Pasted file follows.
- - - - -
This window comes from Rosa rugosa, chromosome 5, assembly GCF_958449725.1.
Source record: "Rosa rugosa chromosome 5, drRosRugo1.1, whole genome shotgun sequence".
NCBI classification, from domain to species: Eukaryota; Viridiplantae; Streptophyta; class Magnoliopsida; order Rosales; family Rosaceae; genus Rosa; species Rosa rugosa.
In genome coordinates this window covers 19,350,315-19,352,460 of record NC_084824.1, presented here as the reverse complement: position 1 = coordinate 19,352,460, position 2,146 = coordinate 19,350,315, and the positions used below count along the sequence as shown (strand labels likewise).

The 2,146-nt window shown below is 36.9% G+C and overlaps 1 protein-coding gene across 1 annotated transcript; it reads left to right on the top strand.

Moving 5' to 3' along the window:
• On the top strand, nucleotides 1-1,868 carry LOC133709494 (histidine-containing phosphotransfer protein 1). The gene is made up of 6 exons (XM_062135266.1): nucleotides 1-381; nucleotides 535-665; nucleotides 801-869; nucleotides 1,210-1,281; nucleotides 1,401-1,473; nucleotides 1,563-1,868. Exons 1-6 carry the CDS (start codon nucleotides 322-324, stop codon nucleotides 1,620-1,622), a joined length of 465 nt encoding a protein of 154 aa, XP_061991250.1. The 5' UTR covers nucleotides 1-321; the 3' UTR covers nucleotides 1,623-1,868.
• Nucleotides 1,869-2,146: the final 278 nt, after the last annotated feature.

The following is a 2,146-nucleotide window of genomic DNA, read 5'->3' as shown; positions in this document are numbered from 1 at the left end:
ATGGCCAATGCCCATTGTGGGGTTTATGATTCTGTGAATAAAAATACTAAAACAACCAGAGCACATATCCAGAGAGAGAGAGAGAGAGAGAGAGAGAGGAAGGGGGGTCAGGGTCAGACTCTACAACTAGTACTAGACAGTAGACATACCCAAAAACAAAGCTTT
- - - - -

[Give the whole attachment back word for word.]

This window comes from Rosa rugosa, chromosome 5, assembly GCF_958449725.1.
Source record: "Rosa rugosa chromosome 5, drRosRugo1.1, whole genome shotgun sequence".
NCBI classification, from domain to species: Eukaryota; Viridiplantae; Streptophyta; class Magnoliopsida; order Rosales; family Rosaceae; genus Rosa; species Rosa rugosa.
In genome coordinates this window covers 19,350,315-19,352,460 of record NC_084824.1, presented here as the reverse complement: position 1 = coordinate 19,352,460, position 2,146 = coordinate 19,350,315, and the positions used below count along the sequence as shown (strand labels likewise).

The 2,146-nt window shown below is 36.9% G+C and overlaps 1 protein-coding gene across 1 annotated transcript; it reads left to right on the top strand.

Moving 5' to 3' along the window:
• On the top strand, nucleotides 1-1,868 carry LOC133709494 (histidine-containing phosphotransfer protein 1). The gene is made up of 6 exons (XM_062135266.1): nucleotides 1-381; nucleotides 535-665; nucleotides 801-869; nucleotides 1,210-1,281; nucleotides 1,401-1,473; nucleotides 1,563-1,868. Exons 1-6 carry the CDS (start codon nucleotides 322-324, stop codon nucleotides 1,620-1,622), a joined length of 465 nt encoding a protein of 154 aa, XP_061991250.1. The 5' UTR covers nucleotides 1-321; the 3' UTR covers nucleotides 1,623-1,868.
• Nucleotides 1,869-2,146: the final 278 nt, after the last annotated feature.

The following is a 2,146-nucleotide window of genomic DNA, read 5'->3' as shown; positions in this document are numbered from 1 at the left end:
ATGGCCAATGCCCATTGTGGGGTTTATGATTCTGTGAATAAAAATACTAAAACAACCAGAGCACATATCCAGAGAGAGAGAGAGAGAGAGAGAGAGAGGAAGGGGGGTCAGGGTCAGACTCTACAACTAGTACTAGACAGTAGACATACCCAAAAACAAAGCTTT